Rather, fish may ingest gravel, and because they don’t have a choking reflex such as gagging or coughing, they ingest that gravel. If the gravel is swallowed, it can become lodged in their digestive tract, which can lead to blockages, injuries, and death. Below are some tips that you should follow to ensure that your goldfish does not choke on gravel.
- When choosing the appropriate substrate for your goldfish, make sure that it is too large for your goldfish to swallow or to even attempt to fit in its mouth. Large aquarium safe decorations, smooth river rocks, and very large pieces of gravel should do just fine. As long as the goldfish can’t fit the gravel in its mouth, there shouldn’t be any problems.
- You may also just want to supervise your goldfish while it is eating. If you see that your goldfish is trying to pick up food from the substrate and swallows gravel in the process, you know that you then need to adjust the feeding method. This brings us to the next point.
- An issue that can lead to your goldfish swallowing gravel is if you give them sinking food. Sinking food quickly makes its way to the bottom of the tank and rests on the substrate. Then, when your goldfish goes to eat that food, it might also scoop up some substrate along with it. Therefore, the best solution here is to provide people with floating food, as this will help avoid this issue altogether.
- If you see food resting on the bottom of the aquarium, or if there is any extremely loose substrate that may be eaten by your fish, it is best to use a gravel back to remove those items from the tank. One of the best treatments for any problem is prevention.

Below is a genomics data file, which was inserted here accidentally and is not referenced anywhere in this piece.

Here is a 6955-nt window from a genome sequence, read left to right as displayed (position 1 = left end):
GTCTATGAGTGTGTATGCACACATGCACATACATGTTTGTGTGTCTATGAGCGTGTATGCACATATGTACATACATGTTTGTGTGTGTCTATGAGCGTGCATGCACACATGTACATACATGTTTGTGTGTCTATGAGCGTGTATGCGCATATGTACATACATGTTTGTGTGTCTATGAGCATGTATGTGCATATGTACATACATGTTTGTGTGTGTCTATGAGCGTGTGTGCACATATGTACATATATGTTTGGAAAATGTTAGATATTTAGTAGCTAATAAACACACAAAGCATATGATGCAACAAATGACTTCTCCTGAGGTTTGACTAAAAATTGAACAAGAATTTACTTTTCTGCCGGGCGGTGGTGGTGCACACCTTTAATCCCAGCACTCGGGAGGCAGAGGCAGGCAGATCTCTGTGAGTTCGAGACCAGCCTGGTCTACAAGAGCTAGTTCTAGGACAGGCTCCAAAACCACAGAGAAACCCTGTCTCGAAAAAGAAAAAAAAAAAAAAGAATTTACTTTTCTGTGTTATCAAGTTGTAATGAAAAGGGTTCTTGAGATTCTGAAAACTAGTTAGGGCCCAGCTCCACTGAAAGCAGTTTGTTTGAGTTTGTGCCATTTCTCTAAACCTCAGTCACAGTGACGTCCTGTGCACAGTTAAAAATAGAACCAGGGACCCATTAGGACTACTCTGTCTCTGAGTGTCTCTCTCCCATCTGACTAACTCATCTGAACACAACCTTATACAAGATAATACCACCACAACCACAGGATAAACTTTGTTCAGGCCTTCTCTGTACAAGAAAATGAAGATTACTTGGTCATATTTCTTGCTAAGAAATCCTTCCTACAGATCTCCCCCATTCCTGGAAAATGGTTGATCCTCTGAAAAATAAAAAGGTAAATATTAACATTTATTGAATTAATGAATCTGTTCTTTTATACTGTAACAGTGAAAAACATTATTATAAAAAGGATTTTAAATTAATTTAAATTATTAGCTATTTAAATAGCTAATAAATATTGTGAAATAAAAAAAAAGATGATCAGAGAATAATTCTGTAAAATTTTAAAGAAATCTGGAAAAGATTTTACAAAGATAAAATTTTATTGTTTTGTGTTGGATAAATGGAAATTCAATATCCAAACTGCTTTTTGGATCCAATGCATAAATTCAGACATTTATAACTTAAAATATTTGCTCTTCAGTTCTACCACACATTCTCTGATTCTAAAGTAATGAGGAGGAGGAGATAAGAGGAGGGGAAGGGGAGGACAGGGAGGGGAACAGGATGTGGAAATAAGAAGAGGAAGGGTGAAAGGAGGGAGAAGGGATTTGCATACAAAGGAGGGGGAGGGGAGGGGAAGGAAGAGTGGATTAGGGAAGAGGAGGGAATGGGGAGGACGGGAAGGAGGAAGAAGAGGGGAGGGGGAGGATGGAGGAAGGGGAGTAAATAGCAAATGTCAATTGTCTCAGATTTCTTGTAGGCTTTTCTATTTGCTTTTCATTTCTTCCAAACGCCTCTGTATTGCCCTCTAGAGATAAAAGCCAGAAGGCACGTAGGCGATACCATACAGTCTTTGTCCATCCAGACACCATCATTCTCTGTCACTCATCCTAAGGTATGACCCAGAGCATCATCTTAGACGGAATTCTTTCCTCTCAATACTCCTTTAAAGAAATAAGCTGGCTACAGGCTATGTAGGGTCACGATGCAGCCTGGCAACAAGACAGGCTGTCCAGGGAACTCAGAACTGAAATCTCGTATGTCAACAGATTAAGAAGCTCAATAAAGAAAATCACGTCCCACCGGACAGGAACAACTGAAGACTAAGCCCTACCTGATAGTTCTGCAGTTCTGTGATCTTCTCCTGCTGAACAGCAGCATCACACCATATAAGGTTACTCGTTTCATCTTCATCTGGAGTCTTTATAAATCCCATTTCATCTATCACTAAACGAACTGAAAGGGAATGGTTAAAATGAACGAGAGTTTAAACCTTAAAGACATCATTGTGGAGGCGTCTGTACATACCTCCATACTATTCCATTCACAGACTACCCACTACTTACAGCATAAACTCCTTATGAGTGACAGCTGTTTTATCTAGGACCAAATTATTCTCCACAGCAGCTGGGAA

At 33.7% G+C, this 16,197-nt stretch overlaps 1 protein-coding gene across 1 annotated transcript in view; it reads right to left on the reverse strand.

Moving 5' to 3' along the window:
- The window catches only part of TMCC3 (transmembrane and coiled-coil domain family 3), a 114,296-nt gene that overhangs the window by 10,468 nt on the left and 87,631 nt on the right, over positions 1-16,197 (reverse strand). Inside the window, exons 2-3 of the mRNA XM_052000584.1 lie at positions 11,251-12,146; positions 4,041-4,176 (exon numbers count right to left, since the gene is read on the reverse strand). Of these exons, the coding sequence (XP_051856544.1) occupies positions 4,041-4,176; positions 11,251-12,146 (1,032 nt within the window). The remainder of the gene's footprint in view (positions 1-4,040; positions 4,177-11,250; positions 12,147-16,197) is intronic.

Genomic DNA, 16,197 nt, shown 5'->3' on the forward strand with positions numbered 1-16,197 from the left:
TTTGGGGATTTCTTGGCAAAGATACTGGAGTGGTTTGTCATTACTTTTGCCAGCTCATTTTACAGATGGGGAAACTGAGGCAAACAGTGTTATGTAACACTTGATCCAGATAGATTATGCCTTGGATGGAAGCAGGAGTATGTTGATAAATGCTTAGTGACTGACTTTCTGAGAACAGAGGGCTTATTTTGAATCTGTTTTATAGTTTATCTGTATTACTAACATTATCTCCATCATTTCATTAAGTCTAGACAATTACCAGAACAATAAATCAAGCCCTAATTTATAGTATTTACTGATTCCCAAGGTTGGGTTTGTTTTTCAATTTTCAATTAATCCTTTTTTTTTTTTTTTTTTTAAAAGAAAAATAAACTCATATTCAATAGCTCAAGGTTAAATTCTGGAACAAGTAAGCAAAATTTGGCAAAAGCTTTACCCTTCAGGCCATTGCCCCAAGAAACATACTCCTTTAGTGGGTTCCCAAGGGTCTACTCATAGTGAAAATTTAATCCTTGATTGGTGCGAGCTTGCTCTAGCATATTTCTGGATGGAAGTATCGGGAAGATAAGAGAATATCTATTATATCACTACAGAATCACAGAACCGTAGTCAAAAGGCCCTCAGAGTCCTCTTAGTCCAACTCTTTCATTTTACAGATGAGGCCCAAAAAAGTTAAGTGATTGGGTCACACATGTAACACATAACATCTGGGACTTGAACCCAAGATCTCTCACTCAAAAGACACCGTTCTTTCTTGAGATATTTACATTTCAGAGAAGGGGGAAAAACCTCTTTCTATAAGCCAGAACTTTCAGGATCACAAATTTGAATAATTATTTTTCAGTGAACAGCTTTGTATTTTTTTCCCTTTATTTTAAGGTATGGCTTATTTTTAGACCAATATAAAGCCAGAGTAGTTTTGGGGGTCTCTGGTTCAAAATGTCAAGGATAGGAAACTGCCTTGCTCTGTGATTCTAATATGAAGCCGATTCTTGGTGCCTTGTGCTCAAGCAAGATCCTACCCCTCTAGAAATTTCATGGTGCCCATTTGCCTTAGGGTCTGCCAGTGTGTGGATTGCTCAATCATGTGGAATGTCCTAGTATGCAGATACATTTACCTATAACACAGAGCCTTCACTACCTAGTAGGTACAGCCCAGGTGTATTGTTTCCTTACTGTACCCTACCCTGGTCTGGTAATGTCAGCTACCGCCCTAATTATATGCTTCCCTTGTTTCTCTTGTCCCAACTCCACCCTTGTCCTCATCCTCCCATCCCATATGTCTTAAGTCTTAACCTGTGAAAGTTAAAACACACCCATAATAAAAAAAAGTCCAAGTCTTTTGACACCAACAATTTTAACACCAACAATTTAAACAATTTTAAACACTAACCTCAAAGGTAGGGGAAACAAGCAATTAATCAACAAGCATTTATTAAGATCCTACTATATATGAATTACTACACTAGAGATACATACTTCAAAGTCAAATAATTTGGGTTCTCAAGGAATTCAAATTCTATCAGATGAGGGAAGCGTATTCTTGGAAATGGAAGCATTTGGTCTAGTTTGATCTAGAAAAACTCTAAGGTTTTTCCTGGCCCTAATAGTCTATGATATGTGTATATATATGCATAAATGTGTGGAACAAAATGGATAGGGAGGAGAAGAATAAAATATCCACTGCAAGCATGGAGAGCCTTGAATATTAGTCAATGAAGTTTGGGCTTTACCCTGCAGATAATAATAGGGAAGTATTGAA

- Whenever you add any new addition to the aquarium, especially when it comes to the substrate, observe your fish to see how they interact with it. If you notice that your fish is overly curious about the new substrate and it keeps trying to eat it, you might want to rethink your decision.
A Note on Feeding Goldfish Bread
Some people choose to feed their goldfish pieces of bread. However, this is really not recommended. I actually did this once when I first started keeping fish, and it did not go so well.
When it comes to fish in general, it is best to not feed bread at all.
Goldfish are technically omnivores which means that they should be able to consume a wide variety of foods, including both sources of meat protein as well as plant matter. However, bread is not an ideal choice of food for goldfish for a variety of reasons.
First and foremost, the majority of the diet of a goldfish should be made of animal-based protein. Bread is of course not a source of animal-based protein, nor does it contain many minerals, vitamins, or other nutrients that goldfish require for health and survival.
In fact, giving your goldfish too much bread may lead to nutritional deficiencies over a prolonged period of time.
At the very least, having too much bread in the water can lead to some pretty serious water quality issues. If bread is left uneaten and starts to dissolve in the tank, it can start rotting and releasing ammonia, which leads to poor water conditions.
Furthermore, bread just isn’t healthy for your goldfish at all. Goldfish have a very simple digestive tract that is designed to process natural foods.
If you feed your goldfish too much bread, it can cause difficulties with digestion. It can cause stomach expansion, bloating, compaction, buoyancy issues, and in some cases even death. The bottom line is that you need to avoid feeding your goldfish bread at all costs.
At the end of the day, the reality is that just like most other animals and fish out there, goldfish can choke. Although the choking might not involve suffocation due to a lack of oxygen, it can involve compaction, bloating, digestive tract blockages, and even death.
Therefore, it is essential that you provide your goldfish with the right type and size of food, that you pay attention to how your goldfish interacts with gravel, and more.
Furthermore, don’t give your goldfish any nutritionally lacking foods such as bread, especially because bread is also known for causing digestive issues in fish.